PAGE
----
the country was the work of a Mr. English, who had travelled in Italy, and chose for his site, some eighty years ago, the great island of Windermere; but it was sold before his building was finished, and he showed how little he was capable of appreciating the character of the situation by setting up a length of high garden-wall, as exclusive as it was ugly, almost close to the house. The nuisance was swept away when the late Mr. Curwen became the owner of this favoured spot. Mr. English was followed by Mr. Pocklington, a native of Nottinghamshire, who played strange pranks by his buildings and plantations upon Vicar's Island, in Derwentwater, which his admiration, such as it was, of the country, and probably a wish to be a leader in a new fashion, had tempted him to purchase. But what has all this to do with the subject?-Why, to show that a vivid perception of romantic scenery is neither inherent in mankind, nor a necessary consequence of even a comprehensive education. It is benignly ordained that green fields, clear blue skies, running streams of pure water, rich groves and woods, orchards, and all the ordinary varieties of rural Nature, should find an easy way to the affections of all men, and more or less so from early childhood till the senses are impaired by old age and the sources of mere earthly enjoyment have in a great measure failed. But a taste beyond this, however desirable it may be that every one should possess it, is not to be implanted at once; it must be gradually developed both in nations and individuals. Rocks and mountains, torrents and wide-spread waters, and all those features of Nature which go to the composition of such scenes as this part of England is distinguished for, cannot, in their finer relations to the human mind, be comprehended, or even very imperfectly conceived, without processes of culture or opportunities of observation in some degree habitual. In the eye of thousands and tens of thousands, a rich meadow, with fat cattle grazing upon it, or the sight of what they would call a heavy crop of corn, is worth all that the Alps and Pyrenees in their utmost grandeur and beauty could show to them; and, notwithstanding the grateful influence, as we have observed, of ordinary Nature and the productions of the fields, it is noticeable what trifling conventional prepossessions will, in common minds, not only preclude pleasure from the sight of natural beauty, but will even turn it into an object of disgust. 'If I
had to do with this garden,' said a respectable person, one of my neighbours, 'I would sweep away all the black and dirty stuff from that wall.' The wall was backed by a bank of earth, and was exquisitely decorated with ivy, flowers, moss, and ferns, such as grow of themselves in like places; but the mere notion of fitness associated with a trim garden-wall prevented, in this instance, all sense of the spontaneous bounty and delicate care of Nature. In the midst of a small pleasure-ground, immediately below my house, rises a detached rock, equally remarkable for the beauty of its form, the ancient oaks that grow out of it, and the flowers and shrubs which adorn it. • What a nice place would this be,' said a Manchester tradesman, pointing to the rock, “if that ugly lump were but out of the way.' Men as little advanced in the pleasure which such objects give to others are so far from being rare, that they may be said fairly to represent a large majority of mankind. This is a fact, and none but the deceiver and the willingly deceived can be offended by its being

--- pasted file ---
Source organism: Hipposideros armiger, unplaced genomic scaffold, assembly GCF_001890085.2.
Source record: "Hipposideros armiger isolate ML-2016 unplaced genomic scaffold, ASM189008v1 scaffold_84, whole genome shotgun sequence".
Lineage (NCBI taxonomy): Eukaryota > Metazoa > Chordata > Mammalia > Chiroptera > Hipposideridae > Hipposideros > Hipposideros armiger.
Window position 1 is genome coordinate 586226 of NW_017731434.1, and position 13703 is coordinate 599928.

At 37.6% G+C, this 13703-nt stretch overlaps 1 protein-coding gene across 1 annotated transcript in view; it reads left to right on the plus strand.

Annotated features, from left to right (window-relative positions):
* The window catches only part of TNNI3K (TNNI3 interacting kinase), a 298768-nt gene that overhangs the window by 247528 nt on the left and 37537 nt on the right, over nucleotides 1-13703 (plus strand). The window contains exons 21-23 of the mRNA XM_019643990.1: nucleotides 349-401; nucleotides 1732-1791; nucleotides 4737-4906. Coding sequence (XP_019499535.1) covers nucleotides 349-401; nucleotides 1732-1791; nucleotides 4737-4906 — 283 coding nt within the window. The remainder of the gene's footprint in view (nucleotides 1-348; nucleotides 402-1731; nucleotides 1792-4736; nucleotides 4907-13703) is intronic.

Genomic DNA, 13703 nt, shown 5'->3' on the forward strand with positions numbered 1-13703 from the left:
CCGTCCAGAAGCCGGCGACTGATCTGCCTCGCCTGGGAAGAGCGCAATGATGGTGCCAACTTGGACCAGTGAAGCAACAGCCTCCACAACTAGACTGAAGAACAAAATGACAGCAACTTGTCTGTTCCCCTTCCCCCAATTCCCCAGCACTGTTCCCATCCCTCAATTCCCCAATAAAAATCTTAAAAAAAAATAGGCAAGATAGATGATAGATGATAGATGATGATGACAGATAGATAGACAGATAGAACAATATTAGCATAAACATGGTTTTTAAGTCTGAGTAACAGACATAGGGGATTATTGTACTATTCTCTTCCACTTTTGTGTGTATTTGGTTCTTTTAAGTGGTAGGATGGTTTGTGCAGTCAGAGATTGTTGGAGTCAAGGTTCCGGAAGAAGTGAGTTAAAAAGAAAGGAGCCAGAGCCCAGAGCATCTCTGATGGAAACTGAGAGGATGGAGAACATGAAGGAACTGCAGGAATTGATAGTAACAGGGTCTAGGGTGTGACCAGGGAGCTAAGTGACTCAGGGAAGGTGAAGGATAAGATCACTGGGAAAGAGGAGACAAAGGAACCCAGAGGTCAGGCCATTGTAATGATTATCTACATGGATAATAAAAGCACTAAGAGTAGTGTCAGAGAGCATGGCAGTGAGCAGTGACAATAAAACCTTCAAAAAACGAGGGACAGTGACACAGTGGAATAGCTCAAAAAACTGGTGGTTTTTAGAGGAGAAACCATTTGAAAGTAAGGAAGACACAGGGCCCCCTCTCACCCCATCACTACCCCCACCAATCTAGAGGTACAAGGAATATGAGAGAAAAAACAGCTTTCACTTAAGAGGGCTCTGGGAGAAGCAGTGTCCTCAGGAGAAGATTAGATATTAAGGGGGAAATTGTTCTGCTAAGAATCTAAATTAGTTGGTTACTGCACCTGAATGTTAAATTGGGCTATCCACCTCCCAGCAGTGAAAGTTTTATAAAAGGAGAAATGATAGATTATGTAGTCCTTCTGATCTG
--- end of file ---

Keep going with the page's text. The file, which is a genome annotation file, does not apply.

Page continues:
Bul as a more susceptible taste is undoubtedly a great acquisition, and has been spreading among us for some years, the question is, what means are most likely to be beneficial in extending its operation ? Surely that good is not to be obtained by transferring at once uneducated persons in large bodies to particular spots, where the combinations of natural objects are such as would afford the greatest pleasure to those who have been in the habit of observing and studying the peculiar character of such scenes, and how they differ one from another. Instead of tempting artisans and labourers, and the humbler classes of shopkeepers, to ramble to a distance, let us rather look with lively sympathy upon persons in that condition, when, upon a holiday, or on the Sunday, after having attended divine worship, they make little excursions with their wives and children among neighbouring fields, whither the whole of each family might stroll, or be conveyed at much less cost than would be required to take a single individual of the number to the shores of Windermere by the cheapest conveyance. It is in some such way as this only, that persons who must labour daily with their hands for bread in large towns, or are subject to confinement through the week, can be trained to a profitable intercourse with Nature where she is the most distinguished by the majesty and sublimity of her forms.